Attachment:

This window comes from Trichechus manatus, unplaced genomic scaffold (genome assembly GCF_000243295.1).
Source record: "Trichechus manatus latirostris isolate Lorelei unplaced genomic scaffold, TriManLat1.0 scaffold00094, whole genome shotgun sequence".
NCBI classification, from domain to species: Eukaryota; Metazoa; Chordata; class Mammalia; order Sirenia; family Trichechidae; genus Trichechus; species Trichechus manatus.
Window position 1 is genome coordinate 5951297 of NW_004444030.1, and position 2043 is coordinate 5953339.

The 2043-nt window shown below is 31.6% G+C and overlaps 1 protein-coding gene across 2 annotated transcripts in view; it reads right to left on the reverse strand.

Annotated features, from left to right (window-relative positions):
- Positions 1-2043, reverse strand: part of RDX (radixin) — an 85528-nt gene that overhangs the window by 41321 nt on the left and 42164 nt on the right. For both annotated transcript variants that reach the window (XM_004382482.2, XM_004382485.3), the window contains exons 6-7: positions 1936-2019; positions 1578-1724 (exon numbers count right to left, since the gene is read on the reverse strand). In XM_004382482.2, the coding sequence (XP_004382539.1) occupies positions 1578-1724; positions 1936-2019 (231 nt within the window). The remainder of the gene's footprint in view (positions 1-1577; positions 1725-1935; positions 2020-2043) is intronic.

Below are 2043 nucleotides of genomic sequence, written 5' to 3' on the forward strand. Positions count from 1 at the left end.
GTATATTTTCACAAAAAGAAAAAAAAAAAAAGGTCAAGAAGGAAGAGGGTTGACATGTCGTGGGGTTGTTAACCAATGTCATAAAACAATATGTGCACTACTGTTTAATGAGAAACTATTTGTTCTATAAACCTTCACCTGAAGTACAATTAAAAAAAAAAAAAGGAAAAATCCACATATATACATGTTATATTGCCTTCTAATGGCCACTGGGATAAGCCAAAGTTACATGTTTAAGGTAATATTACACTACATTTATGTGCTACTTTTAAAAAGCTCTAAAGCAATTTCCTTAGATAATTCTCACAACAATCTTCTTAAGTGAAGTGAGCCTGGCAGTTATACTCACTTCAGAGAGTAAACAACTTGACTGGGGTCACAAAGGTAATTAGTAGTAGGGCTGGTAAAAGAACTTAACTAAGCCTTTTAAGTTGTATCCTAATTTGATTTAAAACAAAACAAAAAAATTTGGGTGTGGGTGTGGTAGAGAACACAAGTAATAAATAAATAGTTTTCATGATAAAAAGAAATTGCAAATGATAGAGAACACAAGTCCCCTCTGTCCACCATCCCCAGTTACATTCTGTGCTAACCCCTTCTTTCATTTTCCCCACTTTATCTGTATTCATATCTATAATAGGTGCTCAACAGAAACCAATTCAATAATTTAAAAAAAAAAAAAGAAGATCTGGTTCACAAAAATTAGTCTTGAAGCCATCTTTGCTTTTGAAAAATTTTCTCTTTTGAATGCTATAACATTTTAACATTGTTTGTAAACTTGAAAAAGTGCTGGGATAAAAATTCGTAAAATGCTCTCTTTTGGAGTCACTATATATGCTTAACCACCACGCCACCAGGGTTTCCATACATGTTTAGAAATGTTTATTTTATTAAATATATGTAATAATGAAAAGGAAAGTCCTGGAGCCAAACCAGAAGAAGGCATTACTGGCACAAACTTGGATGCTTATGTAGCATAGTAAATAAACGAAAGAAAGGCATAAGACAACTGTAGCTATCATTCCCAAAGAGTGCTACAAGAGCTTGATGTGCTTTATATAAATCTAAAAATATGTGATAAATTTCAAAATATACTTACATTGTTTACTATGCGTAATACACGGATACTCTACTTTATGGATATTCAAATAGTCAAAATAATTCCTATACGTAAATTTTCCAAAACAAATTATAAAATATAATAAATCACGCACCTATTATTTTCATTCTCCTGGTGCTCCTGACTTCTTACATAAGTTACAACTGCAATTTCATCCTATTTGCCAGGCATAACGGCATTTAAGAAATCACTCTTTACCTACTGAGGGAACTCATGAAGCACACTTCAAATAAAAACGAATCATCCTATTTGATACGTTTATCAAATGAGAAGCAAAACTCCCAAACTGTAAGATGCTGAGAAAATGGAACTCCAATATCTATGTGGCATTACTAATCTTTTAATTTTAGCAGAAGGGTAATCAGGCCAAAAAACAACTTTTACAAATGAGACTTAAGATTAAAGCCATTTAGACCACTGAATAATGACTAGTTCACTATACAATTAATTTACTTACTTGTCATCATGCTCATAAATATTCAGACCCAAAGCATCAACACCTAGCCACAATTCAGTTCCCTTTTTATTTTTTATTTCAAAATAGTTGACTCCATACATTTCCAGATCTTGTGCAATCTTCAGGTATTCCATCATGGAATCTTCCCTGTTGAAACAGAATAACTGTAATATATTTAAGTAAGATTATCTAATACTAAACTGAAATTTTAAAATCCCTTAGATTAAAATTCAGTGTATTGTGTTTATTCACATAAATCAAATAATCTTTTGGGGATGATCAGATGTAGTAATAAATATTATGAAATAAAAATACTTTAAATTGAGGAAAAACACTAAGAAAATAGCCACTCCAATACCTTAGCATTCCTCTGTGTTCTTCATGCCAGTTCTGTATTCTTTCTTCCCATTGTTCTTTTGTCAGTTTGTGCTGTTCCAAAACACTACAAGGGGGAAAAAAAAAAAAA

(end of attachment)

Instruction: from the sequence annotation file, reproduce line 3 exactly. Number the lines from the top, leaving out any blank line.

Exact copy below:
NCBI classification, from domain to species: Eukaryota; Metazoa; Chordata; class Mammalia; order Sirenia; family Trichechidae; genus Trichechus; species Trichechus manatus.